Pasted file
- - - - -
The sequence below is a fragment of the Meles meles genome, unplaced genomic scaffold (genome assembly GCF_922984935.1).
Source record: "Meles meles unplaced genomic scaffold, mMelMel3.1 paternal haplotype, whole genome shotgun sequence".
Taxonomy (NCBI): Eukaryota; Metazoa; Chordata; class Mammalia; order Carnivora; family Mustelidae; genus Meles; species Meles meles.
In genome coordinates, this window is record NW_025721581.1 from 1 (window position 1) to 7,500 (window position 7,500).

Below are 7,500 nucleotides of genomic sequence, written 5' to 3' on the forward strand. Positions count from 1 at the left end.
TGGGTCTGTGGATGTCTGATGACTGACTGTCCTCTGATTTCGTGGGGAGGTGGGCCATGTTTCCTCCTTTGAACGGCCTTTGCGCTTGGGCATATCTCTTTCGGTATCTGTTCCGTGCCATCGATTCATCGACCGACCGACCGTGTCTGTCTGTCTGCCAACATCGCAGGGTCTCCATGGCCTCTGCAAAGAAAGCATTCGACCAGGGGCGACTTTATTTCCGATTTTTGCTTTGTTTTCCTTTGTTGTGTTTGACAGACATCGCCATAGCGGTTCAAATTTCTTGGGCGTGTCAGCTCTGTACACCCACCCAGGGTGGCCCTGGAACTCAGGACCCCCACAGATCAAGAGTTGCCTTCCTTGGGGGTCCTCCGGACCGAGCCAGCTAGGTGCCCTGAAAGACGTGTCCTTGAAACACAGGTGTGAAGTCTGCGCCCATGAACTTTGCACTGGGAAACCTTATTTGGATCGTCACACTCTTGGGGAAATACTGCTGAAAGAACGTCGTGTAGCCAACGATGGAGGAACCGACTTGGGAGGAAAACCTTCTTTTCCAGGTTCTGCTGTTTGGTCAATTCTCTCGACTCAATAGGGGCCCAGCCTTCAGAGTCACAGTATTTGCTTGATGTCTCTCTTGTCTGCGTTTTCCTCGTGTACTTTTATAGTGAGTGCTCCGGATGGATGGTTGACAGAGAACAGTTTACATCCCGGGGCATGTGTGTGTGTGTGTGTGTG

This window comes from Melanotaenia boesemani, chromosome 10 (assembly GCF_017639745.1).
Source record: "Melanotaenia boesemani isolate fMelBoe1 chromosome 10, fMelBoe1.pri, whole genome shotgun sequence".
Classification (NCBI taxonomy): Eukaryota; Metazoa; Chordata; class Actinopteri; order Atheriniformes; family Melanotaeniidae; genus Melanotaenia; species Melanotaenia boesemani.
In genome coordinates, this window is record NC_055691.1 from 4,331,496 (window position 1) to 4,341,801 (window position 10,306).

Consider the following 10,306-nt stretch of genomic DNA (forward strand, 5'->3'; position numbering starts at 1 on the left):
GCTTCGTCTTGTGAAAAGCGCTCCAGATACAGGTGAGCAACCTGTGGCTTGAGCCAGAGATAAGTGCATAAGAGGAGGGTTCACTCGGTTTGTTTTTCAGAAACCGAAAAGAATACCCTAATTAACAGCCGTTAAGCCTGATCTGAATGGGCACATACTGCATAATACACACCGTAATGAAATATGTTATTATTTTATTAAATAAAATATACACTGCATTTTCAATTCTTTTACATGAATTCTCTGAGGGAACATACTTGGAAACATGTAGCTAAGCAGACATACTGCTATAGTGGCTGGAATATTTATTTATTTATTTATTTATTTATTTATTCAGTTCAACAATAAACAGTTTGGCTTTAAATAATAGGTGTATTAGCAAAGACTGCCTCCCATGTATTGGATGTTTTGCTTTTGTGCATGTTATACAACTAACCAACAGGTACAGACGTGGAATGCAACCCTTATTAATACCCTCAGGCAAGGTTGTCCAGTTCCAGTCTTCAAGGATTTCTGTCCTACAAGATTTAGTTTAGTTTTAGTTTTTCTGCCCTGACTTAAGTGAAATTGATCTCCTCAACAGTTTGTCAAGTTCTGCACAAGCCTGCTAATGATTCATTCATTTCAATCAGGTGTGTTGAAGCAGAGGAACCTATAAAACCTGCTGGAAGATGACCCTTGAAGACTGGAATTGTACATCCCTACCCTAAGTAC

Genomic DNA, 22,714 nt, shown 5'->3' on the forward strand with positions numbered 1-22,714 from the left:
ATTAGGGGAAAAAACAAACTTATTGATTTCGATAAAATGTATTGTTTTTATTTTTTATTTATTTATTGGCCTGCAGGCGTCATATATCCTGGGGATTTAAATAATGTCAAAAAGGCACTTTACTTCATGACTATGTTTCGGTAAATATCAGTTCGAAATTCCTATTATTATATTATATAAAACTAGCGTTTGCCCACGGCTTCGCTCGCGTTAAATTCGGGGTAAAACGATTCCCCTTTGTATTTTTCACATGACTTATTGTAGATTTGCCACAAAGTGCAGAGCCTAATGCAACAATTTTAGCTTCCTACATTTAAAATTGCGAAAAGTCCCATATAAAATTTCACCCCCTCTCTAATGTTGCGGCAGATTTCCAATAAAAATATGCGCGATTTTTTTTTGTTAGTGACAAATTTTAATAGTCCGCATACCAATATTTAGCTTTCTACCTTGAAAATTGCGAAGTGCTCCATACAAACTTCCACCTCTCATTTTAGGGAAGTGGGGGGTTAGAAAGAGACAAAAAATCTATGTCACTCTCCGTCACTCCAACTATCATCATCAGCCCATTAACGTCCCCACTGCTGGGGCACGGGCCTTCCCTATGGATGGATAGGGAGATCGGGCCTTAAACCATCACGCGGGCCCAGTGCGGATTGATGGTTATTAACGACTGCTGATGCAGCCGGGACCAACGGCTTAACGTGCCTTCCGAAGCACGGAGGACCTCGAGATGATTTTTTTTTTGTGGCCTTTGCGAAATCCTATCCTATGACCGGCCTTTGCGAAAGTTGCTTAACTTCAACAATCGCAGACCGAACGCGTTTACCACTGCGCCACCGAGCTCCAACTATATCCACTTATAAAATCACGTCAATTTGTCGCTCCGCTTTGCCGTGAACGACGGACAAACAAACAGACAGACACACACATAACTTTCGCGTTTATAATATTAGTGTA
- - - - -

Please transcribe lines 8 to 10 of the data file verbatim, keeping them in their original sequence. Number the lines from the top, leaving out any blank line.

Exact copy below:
Source record: "Melanotaenia boesemani isolate fMelBoe1 chromosome 10, fMelBoe1.pri, whole genome shotgun sequence".
Classification (NCBI taxonomy): Eukaryota; Metazoa; Chordata; class Actinopteri; order Atheriniformes; family Melanotaeniidae; genus Melanotaenia; species Melanotaenia boesemani.
In genome coordinates, this window is record NC_055691.1 from 4,331,496 (window position 1) to 4,341,801 (window position 10,306).